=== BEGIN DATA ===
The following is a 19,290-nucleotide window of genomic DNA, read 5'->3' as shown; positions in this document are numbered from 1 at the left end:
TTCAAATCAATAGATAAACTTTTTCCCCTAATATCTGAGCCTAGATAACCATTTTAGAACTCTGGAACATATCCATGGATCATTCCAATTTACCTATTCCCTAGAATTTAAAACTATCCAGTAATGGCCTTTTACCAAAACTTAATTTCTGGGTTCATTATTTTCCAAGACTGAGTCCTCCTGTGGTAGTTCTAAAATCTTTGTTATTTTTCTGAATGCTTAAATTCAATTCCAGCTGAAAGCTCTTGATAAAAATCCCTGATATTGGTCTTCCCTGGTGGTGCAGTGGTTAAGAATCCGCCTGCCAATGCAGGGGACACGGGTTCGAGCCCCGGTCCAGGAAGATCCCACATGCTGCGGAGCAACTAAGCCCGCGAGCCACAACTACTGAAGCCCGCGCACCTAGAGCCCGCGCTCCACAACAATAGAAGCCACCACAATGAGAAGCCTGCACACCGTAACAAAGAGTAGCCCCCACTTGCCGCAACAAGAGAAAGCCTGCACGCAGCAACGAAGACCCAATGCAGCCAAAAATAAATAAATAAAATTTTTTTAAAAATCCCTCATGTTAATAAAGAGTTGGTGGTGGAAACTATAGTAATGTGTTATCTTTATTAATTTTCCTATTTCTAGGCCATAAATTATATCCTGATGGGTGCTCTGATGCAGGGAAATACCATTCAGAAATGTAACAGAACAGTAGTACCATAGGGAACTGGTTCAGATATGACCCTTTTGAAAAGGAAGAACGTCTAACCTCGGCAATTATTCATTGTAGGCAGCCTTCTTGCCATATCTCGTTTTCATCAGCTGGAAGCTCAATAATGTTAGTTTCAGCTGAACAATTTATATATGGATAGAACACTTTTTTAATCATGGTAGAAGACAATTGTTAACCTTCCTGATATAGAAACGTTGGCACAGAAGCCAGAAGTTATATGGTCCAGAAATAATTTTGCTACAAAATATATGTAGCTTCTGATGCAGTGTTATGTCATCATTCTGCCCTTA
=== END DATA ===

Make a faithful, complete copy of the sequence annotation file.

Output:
The following is a 19,290-nucleotide window of genomic DNA, read 5'->3' as shown; positions in this document are numbered from 1 at the left end:
TTCAAATCAATAGATAAACTTTTTCCCCTAATATCTGAGCCTAGATAACCATTTTAGAACTCTGGAACATATCCATGGATCATTCCAATTTACCTATTCCCTAGAATTTAAAACTATCCAGTAATGGCCTTTTACCAAAACTTAATTTCTGGGTTCATTATTTTCCAAGACTGAGTCCTCCTGTGGTAGTTCTAAAATCTTTGTTATTTTTCTGAATGCTTAAATTCAATTCCAGCTGAAAGCTCTTGATAAAAATCCCTGATATTGGTCTTCCCTGGTGGTGCAGTGGTTAAGAATCCGCCTGCCAATGCAGGGGACACGGGTTCGAGCCCCGGTCCAGGAAGATCCCACATGCTGCGGAGCAACTAAGCCCGCGAGCCACAACTACTGAAGCCCGCGCACCTAGAGCCCGCGCTCCACAACAATAGAAGCCACCACAATGAGAAGCCTGCACACCGTAACAAAGAGTAGCCCCCACTTGCCGCAACAAGAGAAAGCCTGCACGCAGCAACGAAGACCCAATGCAGCCAAAAATAAATAAATAAAATTTTTTTAAAAATCCCTCATGTTAATAAAGAGTTGGTGGTGGAAACTATAGTAATGTGTTATCTTTATTAATTTTCCTATTTCTAGGCCATAAATTATATCCTGATGGGTGCTCTGATGCAGGGAAATACCATTCAGAAATGTAACAGAACAGTAGTACCATAGGGAACTGGTTCAGATATGACCCTTTTGAAAAGGAAGAACGTCTAACCTCGGCAATTATTCATTGTAGGCAGCCTTCTTGCCATATCTCGTTTTCATCAGCTGGAAGCTCAATAATGTTAGTTTCAGCTGAACAATTTATATATGGATAGAACACTTTTTTAATCATGGTAGAAGACAATTGTTAACCTTCCTGATATAGAAACGTTGGCACAGAAGCCAGAAGTTATATGGTCCAGAAATAATTTTGCTACAAAATATATGTAGCTTCTGATGCAGTGTTATGTCATCATTCTGCCCTTA